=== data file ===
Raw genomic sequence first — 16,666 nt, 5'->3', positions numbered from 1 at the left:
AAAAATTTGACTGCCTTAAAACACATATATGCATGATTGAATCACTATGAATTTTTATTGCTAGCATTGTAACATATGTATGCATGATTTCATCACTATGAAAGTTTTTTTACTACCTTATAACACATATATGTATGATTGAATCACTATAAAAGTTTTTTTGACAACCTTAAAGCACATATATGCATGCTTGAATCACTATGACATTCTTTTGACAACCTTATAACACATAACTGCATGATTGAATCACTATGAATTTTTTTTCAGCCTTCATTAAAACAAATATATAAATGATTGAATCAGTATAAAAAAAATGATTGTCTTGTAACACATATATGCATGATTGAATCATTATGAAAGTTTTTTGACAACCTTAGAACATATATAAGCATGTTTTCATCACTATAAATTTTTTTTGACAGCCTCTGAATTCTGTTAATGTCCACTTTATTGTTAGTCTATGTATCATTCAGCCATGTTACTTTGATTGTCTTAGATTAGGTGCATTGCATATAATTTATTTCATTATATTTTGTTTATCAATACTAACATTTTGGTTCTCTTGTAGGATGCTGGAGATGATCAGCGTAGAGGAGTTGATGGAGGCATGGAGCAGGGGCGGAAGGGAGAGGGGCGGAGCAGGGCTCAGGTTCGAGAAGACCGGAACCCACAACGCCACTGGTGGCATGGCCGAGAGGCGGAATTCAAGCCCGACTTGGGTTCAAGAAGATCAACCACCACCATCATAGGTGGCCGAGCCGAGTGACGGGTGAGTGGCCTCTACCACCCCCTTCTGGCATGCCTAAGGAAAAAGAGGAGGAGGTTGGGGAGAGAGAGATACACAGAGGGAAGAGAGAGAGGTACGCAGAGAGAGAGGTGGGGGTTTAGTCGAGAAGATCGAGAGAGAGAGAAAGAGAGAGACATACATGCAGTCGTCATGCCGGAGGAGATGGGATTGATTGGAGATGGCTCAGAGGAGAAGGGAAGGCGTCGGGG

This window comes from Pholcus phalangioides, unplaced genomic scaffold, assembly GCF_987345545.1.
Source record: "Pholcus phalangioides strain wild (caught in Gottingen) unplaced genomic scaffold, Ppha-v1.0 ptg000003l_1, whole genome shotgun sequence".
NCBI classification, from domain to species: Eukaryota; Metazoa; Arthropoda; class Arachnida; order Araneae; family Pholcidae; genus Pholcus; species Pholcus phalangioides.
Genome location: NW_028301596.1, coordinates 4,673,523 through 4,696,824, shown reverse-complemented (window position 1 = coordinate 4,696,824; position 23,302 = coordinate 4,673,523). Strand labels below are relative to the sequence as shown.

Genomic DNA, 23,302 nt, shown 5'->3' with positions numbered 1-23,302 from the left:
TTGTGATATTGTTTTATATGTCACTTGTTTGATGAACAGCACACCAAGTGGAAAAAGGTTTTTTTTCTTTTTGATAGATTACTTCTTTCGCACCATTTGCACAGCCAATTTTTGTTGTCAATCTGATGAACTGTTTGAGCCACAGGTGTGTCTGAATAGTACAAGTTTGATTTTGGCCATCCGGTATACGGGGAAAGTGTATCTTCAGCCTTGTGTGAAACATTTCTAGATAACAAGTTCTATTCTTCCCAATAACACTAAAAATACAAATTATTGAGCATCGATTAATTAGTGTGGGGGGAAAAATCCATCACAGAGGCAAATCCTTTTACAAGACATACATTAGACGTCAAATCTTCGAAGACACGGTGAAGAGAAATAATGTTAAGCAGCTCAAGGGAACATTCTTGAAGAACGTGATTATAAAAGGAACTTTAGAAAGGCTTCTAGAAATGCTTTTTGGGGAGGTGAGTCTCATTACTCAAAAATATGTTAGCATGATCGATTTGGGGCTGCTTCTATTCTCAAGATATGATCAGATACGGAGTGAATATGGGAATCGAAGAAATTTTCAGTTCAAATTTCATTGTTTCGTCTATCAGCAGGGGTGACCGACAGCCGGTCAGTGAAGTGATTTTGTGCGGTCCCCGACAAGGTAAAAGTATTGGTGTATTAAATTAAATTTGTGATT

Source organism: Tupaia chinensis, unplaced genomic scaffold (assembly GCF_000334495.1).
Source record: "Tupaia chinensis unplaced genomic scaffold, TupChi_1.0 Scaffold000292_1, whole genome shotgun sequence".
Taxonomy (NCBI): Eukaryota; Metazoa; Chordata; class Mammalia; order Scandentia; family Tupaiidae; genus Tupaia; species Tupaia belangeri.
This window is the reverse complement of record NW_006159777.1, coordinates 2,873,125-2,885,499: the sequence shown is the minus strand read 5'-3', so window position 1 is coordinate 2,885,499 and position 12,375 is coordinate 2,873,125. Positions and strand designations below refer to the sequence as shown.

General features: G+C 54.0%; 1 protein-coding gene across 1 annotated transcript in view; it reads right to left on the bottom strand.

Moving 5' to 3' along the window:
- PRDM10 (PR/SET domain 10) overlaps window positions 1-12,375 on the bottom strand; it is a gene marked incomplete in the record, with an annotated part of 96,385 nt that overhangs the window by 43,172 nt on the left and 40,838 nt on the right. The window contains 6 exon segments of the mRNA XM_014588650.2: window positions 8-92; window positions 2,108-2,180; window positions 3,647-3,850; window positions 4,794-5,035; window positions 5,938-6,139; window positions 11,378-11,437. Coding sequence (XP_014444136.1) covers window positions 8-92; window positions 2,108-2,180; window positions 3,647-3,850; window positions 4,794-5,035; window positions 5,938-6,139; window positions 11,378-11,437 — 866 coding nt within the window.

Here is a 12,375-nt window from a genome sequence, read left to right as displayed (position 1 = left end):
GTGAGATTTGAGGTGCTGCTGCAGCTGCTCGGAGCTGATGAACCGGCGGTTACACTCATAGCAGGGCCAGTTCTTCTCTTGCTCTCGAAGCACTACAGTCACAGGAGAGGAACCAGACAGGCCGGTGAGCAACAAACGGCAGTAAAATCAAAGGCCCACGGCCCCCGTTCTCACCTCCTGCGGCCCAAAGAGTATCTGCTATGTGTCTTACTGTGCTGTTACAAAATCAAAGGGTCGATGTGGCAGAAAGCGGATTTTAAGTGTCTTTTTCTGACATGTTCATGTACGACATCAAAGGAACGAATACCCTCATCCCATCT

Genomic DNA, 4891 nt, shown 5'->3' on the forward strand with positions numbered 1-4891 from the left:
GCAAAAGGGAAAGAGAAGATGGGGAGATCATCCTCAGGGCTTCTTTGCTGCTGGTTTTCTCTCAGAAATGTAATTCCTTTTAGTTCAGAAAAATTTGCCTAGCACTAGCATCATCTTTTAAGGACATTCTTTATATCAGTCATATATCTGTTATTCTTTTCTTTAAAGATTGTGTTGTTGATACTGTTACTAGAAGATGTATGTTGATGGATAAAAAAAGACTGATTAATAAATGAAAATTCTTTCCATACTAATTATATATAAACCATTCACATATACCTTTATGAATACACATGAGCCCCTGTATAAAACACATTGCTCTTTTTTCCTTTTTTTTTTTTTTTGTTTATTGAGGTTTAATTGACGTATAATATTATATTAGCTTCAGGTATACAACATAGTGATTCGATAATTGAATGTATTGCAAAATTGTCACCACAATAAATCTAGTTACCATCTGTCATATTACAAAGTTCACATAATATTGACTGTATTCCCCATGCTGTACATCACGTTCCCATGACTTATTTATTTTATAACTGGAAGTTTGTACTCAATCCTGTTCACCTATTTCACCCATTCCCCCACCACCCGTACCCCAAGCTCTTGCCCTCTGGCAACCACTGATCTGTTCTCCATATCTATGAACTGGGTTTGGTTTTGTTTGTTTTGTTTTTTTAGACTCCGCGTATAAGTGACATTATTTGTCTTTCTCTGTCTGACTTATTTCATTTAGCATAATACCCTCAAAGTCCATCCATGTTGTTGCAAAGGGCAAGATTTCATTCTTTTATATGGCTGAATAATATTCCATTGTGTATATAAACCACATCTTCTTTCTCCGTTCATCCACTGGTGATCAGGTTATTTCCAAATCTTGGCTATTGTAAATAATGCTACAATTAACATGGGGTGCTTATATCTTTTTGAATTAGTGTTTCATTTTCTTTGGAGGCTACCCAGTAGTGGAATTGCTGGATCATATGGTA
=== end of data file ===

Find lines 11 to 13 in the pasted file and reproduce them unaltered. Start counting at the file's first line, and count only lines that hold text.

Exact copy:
Taxonomy (NCBI): Eukaryota; Metazoa; Chordata; class Mammalia; order Scandentia; family Tupaiidae; genus Tupaia; species Tupaia belangeri.
This window is the reverse complement of record NW_006159777.1, coordinates 2,873,125-2,885,499: the sequence shown is the minus strand read 5'-3', so window position 1 is coordinate 2,885,499 and position 12,375 is coordinate 2,873,125. Positions and strand designations below refer to the sequence as shown.

General features: G+C 54.0%; 1 protein-coding gene across 1 annotated transcript in view; it reads right to left on the bottom strand.